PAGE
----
In the Spotlight with Matthew Wyles, Castle Trust
In The Spotlight
It’s business purpose lending for the self-employed, business owners and entrepreneurs, and I think it is a huge area of untapped potential for brokers.
We spoke to Matthew Wyles, Executive Director at Castle Trust Capital plc, about the lender’s recent relaunch, the outlook for 2017 and untapped opportunities for brokers.
FR: Why did you choose to relaunch the Castle Trust proposition?
When Castle Trust launched back in 2012, we attracted a lot of attention as a specialist provider of equity loans. Since then we have developed and reshaped our offering – a lot has changed during the last three years.
This relaunch consolidates the changes we have made. Much of what we do is unique - we don’t expect to transact with every broker in the market, but to those brokers who work with high net worth clients, the self-employed, entrepreneurs and portfolio landlords, I would say that you can’t afford to miss Castle Trust from your armoury.
Our sophisticated and flexible approach delivers innovative, bespoke solutions to meet a broad range of customer needs. We write first and second charge loans, with interest serviced or rolled up - or a mixture of both. We have the appetite to do interesting things and the expertise to ask the right questions. And we’re very commercial - if it makes sense, we’ll find a way.
FR: Are there still opportunities for brokers in buy-to-let?
For smart intermediaries, the opportunities have never been greater. But the buy-to-let landscape is changing and brokers need to respond creatively and flexibly. The ‘stack it high, sell it cheap’ game is over. There is no doubt that the alterations which George Osborne made to the tax treatment of buy-to-let mortgage interest deductability will hit some parts of the market hard – some small investors will get out, whilst larger investors will get bigger and more sophisticated. And this will create room for brokers to add real value by advising those serious landlords on a whole set of new strategies for their businesses.
The Osborne tax changes and the PRA response via SS13/16 will shake landlords out of their comfort zone and force everyone to review their approach. Winners in the intermediary market will be proactive in taking fresh ideas to their landlord clients. Think about alternative ways to leverage a portfolio with a second charge, as well as other areas of investment that could provide better total returns, such as HMOs, student accommodation or holiday lets. There is also potentially greater opportunity in ex-pat buy to let as a weaker pound makes the UK market more affordable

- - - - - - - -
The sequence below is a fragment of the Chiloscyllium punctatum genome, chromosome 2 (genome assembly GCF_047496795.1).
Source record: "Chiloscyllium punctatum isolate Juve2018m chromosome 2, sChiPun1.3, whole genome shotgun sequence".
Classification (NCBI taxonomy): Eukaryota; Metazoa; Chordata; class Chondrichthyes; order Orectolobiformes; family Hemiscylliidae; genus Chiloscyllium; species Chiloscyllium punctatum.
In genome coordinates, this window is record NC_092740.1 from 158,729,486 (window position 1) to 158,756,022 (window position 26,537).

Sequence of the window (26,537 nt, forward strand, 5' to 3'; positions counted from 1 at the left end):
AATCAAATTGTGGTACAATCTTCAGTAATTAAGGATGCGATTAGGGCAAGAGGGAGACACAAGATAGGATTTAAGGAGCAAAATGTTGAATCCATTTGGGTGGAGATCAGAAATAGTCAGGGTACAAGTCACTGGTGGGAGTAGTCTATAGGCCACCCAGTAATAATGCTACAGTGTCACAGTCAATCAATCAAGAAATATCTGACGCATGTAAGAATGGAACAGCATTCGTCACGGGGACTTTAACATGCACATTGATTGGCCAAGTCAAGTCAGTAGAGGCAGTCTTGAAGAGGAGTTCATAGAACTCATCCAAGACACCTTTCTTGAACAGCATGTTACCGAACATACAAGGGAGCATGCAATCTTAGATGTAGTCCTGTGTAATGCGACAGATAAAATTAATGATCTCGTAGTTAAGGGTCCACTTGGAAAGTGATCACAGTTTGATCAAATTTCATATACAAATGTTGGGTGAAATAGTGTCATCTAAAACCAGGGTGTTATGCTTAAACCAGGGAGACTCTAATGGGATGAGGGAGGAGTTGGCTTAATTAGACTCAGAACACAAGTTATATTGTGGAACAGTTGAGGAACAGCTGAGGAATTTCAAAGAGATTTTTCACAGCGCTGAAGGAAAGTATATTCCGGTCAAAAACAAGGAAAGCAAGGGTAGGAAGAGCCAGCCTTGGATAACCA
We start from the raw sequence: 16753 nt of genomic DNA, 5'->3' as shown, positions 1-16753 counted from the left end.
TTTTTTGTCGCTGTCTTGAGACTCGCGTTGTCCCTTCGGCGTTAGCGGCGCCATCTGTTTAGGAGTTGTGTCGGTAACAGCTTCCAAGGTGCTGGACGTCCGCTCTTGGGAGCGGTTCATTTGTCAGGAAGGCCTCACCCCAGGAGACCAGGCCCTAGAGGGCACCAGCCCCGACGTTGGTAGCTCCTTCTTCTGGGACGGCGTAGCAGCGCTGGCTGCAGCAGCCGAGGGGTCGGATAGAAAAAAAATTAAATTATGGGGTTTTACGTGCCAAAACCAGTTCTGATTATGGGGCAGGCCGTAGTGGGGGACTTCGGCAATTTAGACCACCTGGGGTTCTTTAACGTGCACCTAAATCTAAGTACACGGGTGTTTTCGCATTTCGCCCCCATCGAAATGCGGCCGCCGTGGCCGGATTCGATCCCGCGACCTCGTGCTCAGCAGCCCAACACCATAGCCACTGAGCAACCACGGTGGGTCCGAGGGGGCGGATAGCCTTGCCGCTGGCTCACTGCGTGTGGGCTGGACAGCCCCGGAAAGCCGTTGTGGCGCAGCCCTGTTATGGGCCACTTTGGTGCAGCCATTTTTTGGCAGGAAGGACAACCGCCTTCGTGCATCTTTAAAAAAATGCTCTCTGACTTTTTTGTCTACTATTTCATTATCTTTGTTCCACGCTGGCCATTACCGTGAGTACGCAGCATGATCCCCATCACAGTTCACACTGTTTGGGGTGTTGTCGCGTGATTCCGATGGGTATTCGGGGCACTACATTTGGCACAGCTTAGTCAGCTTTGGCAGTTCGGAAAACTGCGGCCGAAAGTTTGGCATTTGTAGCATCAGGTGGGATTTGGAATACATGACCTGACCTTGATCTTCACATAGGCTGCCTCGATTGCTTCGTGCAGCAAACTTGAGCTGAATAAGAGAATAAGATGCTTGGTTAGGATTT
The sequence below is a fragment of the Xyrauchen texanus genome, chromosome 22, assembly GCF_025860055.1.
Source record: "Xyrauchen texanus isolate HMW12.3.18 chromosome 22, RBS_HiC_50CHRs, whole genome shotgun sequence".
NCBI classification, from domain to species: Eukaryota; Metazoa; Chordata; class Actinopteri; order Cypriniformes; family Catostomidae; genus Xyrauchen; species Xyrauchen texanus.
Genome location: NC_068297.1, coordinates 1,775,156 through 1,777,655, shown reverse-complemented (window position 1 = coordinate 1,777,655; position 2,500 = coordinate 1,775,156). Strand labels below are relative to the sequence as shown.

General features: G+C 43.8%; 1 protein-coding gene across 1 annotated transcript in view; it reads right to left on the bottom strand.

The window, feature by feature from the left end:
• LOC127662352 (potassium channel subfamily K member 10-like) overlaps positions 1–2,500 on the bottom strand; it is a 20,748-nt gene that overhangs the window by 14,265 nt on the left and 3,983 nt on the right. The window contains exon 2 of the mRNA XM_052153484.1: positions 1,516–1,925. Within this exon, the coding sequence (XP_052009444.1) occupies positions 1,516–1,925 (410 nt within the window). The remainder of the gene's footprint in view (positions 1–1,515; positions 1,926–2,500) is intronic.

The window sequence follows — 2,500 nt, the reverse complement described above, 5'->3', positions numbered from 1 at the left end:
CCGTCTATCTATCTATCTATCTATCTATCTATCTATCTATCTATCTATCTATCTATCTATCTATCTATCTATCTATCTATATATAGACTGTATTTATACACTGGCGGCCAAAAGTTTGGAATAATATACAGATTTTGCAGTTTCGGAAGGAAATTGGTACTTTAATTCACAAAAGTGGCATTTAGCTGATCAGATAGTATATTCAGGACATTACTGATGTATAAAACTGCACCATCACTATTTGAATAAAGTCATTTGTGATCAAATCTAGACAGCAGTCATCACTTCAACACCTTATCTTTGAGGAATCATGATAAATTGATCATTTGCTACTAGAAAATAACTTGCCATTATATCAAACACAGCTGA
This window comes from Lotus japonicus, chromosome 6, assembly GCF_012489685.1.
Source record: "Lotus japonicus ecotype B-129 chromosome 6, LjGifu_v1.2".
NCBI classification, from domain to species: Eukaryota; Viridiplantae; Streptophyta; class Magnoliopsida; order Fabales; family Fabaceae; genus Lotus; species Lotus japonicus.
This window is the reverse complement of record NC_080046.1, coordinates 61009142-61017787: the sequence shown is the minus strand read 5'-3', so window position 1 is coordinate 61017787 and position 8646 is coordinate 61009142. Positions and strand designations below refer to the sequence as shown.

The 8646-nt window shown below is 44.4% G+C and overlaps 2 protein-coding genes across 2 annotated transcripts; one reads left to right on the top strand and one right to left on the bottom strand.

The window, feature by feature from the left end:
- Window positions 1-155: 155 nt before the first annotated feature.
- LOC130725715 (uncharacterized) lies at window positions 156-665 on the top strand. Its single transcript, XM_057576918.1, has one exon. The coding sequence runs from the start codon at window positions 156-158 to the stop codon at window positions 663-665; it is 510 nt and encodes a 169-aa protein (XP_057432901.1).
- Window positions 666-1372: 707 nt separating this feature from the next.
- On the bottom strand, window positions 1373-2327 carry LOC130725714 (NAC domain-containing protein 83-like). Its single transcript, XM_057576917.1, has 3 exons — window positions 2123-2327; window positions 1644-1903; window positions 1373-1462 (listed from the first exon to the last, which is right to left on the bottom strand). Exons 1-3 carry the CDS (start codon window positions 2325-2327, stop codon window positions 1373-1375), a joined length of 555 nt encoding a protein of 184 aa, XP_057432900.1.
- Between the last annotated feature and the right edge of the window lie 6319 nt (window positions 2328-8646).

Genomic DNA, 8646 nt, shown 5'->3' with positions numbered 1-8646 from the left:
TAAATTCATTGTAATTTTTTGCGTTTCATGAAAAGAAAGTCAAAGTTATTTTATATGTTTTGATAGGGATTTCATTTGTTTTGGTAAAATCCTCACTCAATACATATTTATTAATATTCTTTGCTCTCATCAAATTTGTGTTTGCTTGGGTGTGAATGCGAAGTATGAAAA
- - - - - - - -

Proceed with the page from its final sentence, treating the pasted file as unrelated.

FR: Many lenders claim to be specialists in self-employed mortgages – what makes Castle Trust different?
I anticipate that some of the more recent entrants into the lending market, who are still finding their niche, will target the self-employed market. I think their primary focus will be first charge mortgages to assist the self-employed into home ownership.
But there is another angle to self-employed mortgages, which is our speciality, where an entrepreneur wants to access the equity in their existing home to invest in their business – a lot of lenders shy away from that space.
But MCOB makes specific provision for this objective and has permitted a so-called “business purpose exemption” which expressly enables a business owner to tap the equity in their home as a source of low-cost working capital, via a second charge loan that is not subject to the same restrictions as a first charge owner-occupier mortgage.
And this is part of what we offer at Castle Trust. It’s business purpose lending for the self-employed, business owners and entrepreneurs, and I think it is a huge area of untapped potential for brokers.
FR: What should brokers look out for in 2017?
Brexit is going to be a source of uncertainty for several years so at a macro- economic level, I do not believe we are going to see a roaring bull market in housing. But never forget that the structural shortage of housing in the UK will continue to underpin demand – that isn’t going to change in a hurry.
Similarly, despite the rebirth of inflation, I can’t see much upward pressure on interest rates in the medium term – without rate rises I can’t see any prospect of a boom in remortgaging. Any growth in the owner occupier segment will be balanced by contraction in buy to let so it looks like being a pretty flat year in terms of market growth. But in my experience good brokers don’t care about overall market growth – there are lots of new lenders keen to write business and that means opportunity. But you have to keep your eyes & ears – and most of all, your mind – open.
From a regulatory perspective, it will be interesting to track the progress of the FCA market study into competition. We can expect it to consider the role of networks and sourcing systems in controlling the visibility and distribution of products as well as the role of proc fees. There is also bound to be scrutiny on the level of influence which house builders and estate agents have on the mortgage choices of potential buyers. This study may prove to be a damp squib or it could create some major structural changes to the way in which the market functions in the future.
FR: What is your best tip for brokers this year?
Knowledge is power but only when combined with creativity and fresh thinking. Whilst you need the raw information which sourcing systems provide, they don’t deliver true solutions to any but the simplest of circumstances - it is the ability to understand and respond to each client’s needs with clever new angles which will determine the winners and losers. The market is getting increasingly more complex – that is a huge opportunity for advisers to create real value for their businesses by building strong, enduring customer relationships – clients need help more than ever.